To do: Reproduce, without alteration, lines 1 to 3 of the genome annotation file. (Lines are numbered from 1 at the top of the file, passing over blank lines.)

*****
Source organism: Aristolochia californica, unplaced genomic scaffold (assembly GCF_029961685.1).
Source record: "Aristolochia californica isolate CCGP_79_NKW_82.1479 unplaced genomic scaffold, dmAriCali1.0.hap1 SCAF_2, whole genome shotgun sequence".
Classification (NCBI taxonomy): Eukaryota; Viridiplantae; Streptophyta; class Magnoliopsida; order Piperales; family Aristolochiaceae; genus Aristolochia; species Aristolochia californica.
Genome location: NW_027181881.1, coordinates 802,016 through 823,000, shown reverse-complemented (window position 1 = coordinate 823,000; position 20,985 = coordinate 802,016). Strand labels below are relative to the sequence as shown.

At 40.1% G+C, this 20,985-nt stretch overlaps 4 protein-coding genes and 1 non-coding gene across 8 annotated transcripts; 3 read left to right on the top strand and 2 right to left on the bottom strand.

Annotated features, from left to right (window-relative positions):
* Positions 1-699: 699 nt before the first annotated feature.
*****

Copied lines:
Source organism: Aristolochia californica, unplaced genomic scaffold (assembly GCF_029961685.1).
Source record: "Aristolochia californica isolate CCGP_79_NKW_82.1479 unplaced genomic scaffold, dmAriCali1.0.hap1 SCAF_2, whole genome shotgun sequence".
Classification (NCBI taxonomy): Eukaryota; Viridiplantae; Streptophyta; class Magnoliopsida; order Piperales; family Aristolochiaceae; genus Aristolochia; species Aristolochia californica.